Though scientific evidence is considerably lacking, lifestyle modifications are usually the appropriate first step in the treatment array. For mild GERD with infrequent symptoms, simple dietary and lifestyle changes may offer symptom relief.
Watch your diet: avoid foods that can trigger symptoms, such as coffee, tea or carbonated beverages; fatty or spicy foods; and citrus fruits, tomatoes, garlic, onions, peppermint or chololate. Eat small, frequent meals. A larger meal takes longer to empty from your stomach.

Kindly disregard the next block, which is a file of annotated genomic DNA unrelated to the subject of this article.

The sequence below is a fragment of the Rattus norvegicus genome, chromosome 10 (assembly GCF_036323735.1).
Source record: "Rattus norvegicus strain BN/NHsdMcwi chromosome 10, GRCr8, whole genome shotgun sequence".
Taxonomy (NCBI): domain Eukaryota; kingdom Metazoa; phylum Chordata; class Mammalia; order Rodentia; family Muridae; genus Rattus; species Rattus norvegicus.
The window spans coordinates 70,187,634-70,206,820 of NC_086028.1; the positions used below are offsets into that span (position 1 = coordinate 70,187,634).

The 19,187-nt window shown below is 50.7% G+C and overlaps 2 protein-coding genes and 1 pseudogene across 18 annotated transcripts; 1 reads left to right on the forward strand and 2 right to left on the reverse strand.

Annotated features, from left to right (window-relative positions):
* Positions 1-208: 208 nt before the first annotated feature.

Lose weight: excess weight can distort normal anatomy and cause reflux.
Do not recline within 3 hours after eating.
Raise the head of your bed 6-8 inches: Doing so can reduce nighttime reflux episodes.
Stop smoking: studies show that nicotine weakens the lower esophageal sphincter, the muscle that controls the valve at the lower end of the esophagus.
Avoid alcohol: Alcohol , especially white wine and beer, has been shown to induce reflux.
Reduce pressure on the stomach: Too much pressure can squeeze the stomach and increase symptoms. Maintain proper body weight and wear loose-fitting clothes.